A Ph.D. in Beer – A Study of Beer and Fermentation Science

Off Beat Yeasts (and Bacteria)

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The overall goal of this blog is to be a dumping ground for all the things I love about fermentation focusing on beer specifically but touching on all I can think of about fermentation. I am branching out slightly of late doing some sourdough, fermented vegetables, and playing with new yeast strains (Saccharomyces paradoxus to start). About a year ago, I decided that I would branch out even further than I have (or others as far as I know), into the wide world of yeasts and bacteria used in alternative fermentation.

So what does this entail? On the surface, it is making beer. I have gathered about a dozen organisms to start out and my goal is to make a 100% fermented beverage using those organisms. This may not be possible with these species since many have terrible attenutation. In the event that I cannot get a 100% fermented beverage, I will do a secondary fermentation with a saison yeast to finish out the beer. I will sample the beer before and after the Saccharomyces pitch to note what flavors are present and to have a point of reference for the final tasting. This is not a perfect system but I’m hoping to make multiple beverages with these organisms and I have to lay the ground work first. So, what are we going to start with?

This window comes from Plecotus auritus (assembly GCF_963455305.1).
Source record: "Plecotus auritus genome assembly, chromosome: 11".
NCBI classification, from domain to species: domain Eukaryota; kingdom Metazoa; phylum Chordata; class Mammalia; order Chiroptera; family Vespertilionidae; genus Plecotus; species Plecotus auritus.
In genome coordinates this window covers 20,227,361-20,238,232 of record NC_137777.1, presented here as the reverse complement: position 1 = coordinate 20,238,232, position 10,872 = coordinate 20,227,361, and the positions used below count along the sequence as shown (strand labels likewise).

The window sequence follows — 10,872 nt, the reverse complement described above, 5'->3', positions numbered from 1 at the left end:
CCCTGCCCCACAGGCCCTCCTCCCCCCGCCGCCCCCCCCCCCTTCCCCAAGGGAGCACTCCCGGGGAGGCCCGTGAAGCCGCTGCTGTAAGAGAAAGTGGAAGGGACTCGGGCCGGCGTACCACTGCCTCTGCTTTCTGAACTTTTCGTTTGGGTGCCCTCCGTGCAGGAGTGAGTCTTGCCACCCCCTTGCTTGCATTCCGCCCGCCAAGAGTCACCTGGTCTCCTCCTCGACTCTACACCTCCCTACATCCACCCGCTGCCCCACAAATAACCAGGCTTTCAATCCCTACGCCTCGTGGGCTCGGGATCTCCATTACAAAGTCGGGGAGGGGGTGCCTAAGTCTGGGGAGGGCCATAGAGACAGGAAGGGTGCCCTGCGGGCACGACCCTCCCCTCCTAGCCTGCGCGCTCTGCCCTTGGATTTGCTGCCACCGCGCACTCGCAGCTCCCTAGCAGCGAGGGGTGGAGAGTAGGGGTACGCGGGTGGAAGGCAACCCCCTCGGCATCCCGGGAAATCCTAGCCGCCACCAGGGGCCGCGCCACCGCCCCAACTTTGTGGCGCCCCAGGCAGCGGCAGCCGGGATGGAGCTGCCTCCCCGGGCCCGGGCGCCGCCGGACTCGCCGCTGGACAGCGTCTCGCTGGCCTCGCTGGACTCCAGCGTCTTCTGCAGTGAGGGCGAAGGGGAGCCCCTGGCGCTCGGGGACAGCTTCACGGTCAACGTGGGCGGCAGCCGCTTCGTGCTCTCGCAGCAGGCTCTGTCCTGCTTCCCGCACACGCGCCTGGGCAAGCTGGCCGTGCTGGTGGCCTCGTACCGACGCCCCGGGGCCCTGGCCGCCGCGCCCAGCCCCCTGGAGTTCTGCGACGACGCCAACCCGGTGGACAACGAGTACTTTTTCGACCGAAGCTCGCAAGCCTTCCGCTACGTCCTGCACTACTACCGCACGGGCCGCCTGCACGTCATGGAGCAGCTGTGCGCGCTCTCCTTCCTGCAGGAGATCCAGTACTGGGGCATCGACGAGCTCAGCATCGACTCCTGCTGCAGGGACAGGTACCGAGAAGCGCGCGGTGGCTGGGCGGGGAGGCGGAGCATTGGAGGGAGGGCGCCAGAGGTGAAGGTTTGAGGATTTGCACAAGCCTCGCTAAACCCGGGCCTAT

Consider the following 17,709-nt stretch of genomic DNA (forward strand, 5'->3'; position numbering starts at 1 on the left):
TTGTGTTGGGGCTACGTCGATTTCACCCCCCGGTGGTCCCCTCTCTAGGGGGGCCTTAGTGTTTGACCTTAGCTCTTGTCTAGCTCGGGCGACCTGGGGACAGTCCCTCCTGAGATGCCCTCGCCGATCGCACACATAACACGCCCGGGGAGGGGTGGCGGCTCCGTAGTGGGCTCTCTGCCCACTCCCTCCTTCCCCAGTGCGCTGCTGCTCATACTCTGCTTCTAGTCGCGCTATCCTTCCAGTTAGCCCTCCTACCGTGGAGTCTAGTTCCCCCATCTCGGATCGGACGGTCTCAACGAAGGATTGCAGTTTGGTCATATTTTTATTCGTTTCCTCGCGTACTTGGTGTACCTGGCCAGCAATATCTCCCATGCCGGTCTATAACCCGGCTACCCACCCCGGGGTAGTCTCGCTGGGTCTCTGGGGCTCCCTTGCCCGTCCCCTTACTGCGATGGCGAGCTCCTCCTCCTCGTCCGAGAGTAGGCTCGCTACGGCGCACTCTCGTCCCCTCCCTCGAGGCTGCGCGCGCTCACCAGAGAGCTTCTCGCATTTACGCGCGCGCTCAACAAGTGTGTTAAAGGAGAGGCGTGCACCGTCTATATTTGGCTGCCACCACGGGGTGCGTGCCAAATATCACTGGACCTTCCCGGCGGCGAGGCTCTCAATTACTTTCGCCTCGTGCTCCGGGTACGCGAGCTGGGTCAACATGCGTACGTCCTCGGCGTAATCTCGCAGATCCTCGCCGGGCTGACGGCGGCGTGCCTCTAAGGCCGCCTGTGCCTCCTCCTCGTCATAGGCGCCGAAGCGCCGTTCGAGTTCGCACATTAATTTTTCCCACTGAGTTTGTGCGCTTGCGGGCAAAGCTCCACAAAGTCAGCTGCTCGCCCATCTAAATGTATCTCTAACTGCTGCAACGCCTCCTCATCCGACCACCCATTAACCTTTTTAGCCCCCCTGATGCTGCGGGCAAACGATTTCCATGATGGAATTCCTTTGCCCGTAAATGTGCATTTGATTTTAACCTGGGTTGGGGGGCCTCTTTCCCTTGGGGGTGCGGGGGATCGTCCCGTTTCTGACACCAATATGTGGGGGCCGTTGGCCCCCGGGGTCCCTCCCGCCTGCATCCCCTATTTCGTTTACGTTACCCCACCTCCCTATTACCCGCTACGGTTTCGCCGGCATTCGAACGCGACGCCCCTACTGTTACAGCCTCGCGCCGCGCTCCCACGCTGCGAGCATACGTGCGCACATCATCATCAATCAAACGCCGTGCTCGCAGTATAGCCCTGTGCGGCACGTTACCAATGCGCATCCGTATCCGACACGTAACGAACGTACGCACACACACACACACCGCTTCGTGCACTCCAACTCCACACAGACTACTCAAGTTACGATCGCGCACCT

Let’s talk about Yeast

Let’s start simple with a few organisms. I’m not going into a huge amount of detail in this post, just a quick introduction on a few of the species I have in house that I’m going to work with.

Yeasts: I have obtained pure cultures of a few different wine “spoilage yeasts.” The species I currently have in hand are Kluyveromyces lactis, Zygosaccharomyces bailii, Torulaspora delbrueckii, Pichia membranifaciens, Metschnikowia pulcherrima, and Hanseniaspora uvarum.

Bacteria: Zymomonas mobilis.

Feels like Latin class in here yet? You might be wondering, “Why those organisms?”

My “logic” behind this selection is pretty simple. All of those organisms are fermentative yeasts found in the phylogenetic family of Saccharomyces and Brettanomyces species, so I know they are closely related. Second, I looked up what each of those organisms were known to do and I think they might make interesting but non-toxic beverages. Basically I’m guessing I won’t get super sick drinking unpasteurized beverages made with these. I’m excited to find out if I’m wrong.

Freshman Biology Refresher

Third, there are a few blogs that mention these organisms but none that I know of that are doing primary fermentation with them, if I’m wrong please let me know. This is going to be a large task, I have a long list of organisms to get through and I want to do a few attempts at each one. I am a microbiologist and I want to bring forth the knowledge of these different organisms.

So where to begin? Good news everyone! I already did a fermentation with Kluyveromyces lactis. While this didn’t turn out exactly how I wanted the fermentation to go, I’m going to write it up and redo it for a future post. I have also started a fermentation using Zymomonas mobilis, so those will be the launching point for these posts. The Kluyveromyces lactis post will be up by the end of the week.

 

“The oldest and strongest emotion of mankind is fear, and the oldest and strongest kind of fear is fear of the unknown.” — H. P. Lovecraft

 

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